The number one aim of a good wildlife centre is to practice good conservation first. We strongly feel that although research and education are key, conservation of a species must take priority. The threat of extinction makes all other aspects irrelevant.
Maria Diekmann Founder, Pangolins International
One of our primary tasks is to rescue pangolins in imminent danger of injury or death.
When we rescue an abandoned or orphaned pangolin pup, quickly establishing a bond with a human is absolutely vital for its survival. Right from the start, that human must have the main objective of preparing the pangolin for release back into the wild. Love, warmth and support are essential and natural, but always with the aim of replicating – as far as possible – the nurturing behaviours and teachings of a mother pangolin, in order to encourage natural instincts.
Pangolins are independent creatures, and have proved very difficult to raise in captivity. In fact it’s a challenge even for the most experienced of wildlife rehabilitators, which means that well informed and highly qualified individuals are the most likely to be successful. However, even for these experts, the end goal must always be to release the pangolin back into the wild. Here, the pangolin’s independent nature is a great boost as they do not seem to develop the intense problematic bonds that other wildlife can, where ‘imprinting’ results in an animal being reluctant to leave the human who cared for them. This means that once the animal is ready and the environment is safe, a pangolin can be released back into the wild with great success.
We have years of experience of rehabilitating sick and injured pangolins.
We’ve designed our new Emerald Forest Centre specifically for the special needs of rehabilitating pangolins.
In 2021 Maria worked with Saint Mark’s Wildlife Rescue Centre in Nigeria, and became the first person in the world to raise five orphaned pangolin pups at the same time. This groundbreaking work gave Maria unprecedented experience and the opportunity to monitor trends in reactions to formula, medication and care. The accelerated nature of this learning – as opposed to raising one pup at a time – led to the establishment of basic protocols for feeding, veterinarian care and general biological needs.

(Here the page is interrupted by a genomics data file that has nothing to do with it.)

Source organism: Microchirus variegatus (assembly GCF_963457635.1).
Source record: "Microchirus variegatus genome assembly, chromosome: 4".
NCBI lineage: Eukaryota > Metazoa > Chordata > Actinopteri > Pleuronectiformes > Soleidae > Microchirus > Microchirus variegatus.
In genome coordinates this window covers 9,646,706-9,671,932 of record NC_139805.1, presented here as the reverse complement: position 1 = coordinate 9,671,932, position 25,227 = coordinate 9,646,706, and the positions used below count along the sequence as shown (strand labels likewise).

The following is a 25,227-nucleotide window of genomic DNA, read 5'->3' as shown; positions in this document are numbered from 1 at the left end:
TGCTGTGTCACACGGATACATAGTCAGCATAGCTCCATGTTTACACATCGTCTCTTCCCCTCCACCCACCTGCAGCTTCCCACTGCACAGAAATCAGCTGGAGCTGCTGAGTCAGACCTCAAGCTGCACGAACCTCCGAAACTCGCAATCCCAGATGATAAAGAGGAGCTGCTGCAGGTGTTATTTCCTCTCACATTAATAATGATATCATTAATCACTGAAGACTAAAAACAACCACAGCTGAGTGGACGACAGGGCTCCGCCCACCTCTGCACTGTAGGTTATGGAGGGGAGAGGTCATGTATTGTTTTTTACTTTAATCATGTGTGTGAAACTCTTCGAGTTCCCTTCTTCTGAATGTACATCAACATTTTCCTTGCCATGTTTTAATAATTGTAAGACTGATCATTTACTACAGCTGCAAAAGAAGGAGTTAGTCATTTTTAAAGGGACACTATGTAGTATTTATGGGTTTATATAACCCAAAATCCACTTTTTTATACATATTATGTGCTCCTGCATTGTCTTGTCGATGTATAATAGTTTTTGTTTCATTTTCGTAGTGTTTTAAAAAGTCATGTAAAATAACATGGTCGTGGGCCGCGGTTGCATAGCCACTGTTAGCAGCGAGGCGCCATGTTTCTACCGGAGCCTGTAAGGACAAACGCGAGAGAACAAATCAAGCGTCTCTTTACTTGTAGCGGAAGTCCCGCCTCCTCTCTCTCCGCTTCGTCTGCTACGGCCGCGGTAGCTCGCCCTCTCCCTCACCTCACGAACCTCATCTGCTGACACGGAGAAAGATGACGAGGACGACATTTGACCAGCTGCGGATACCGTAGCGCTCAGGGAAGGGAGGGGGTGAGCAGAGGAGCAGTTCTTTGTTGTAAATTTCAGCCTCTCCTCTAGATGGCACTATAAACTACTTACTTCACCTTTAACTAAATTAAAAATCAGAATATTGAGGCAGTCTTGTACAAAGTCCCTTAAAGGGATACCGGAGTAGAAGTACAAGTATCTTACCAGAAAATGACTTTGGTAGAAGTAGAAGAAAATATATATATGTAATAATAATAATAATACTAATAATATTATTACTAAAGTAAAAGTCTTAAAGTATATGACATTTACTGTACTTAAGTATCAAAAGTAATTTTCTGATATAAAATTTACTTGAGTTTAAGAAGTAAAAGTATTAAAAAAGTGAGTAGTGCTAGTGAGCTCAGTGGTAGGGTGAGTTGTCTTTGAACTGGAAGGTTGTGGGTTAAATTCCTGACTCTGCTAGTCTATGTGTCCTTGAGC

Rehabilitation methods are varied and include slowly introducing the pups to climbing. Eventually, they start spending the night in tree branches and ground material which is designed to simulate the habitat of the forest floor.
Just as human babies are weaned with time, so the young pangolins need to be gradually transferred over to their adult food source. The process of changing a pup’s diet from milk to ants and termites takes months. For the final few months, training takes place in the proposed release area in order to allow the pangolin youngsters to begin foraging for themselves and to begin establishing a territory. This time also gives the human partner the chance to determine whether the chosen area is suitable and not already occupied by another pangolin, which could lead to territorial disputes or competition for food resources.
We release rehabilitated pangolins back into their natural habitat when healthy.
In December 2021, five pangolin pups were released, each at a target release weight of 1-1.2kg. Sadly, only three of those were of the original five as two had previously died whilst Maria was recovering from Malaria. Two more had come to the centre since to make up the number.
Three of those five pups were fitted with VHF trackers before they were released. These were the only tracker units Maria felt were small enough not to compromise the welfare of the young pangolins once out in the wild. The pups were monitored, and all survived and thrived. It is hoped and assumed that the other two tracker-less pups also survived given they were all cared for under the same conditions and put through the same rehabilitation process in preparation for their release.
Pangolins International and the Emerald Forest plan to fit small tracking devices to every released pangolin in order to ensure their safety, and at the same time learn more about how to protect these fragile creatures.
We are still searching for the perfect small tracking device (satellite, cell or any other avenue for movement data collection), so please contact us if you'd like to help design one, or are aware of an existing suitable device.
Conservation of other species
Pangolins may now be the core focus of our work, but it’s vitally important to us that we continue to rescue other species as well. In Namibia – where we began in 2000 as REST (Rare and Endangered Species Trust) – our focus was across the "Forgotten Five" species which desperately needed world attention, funding and research, but failed to get it. As opposed to the efforts put into conserving the "Big Five", the cape vulture, dik dik, dwarf python and rubber frog – alongside the pangolin – went almost unnoticed.
At our new Emerald Forest Reserve centre, we will continue to care for other creatures if they need our help. Every life is important to us, and if we know of a better facility for an animal’s care, we will do everything we can to make a transfer so that the creature gets the best chance possible.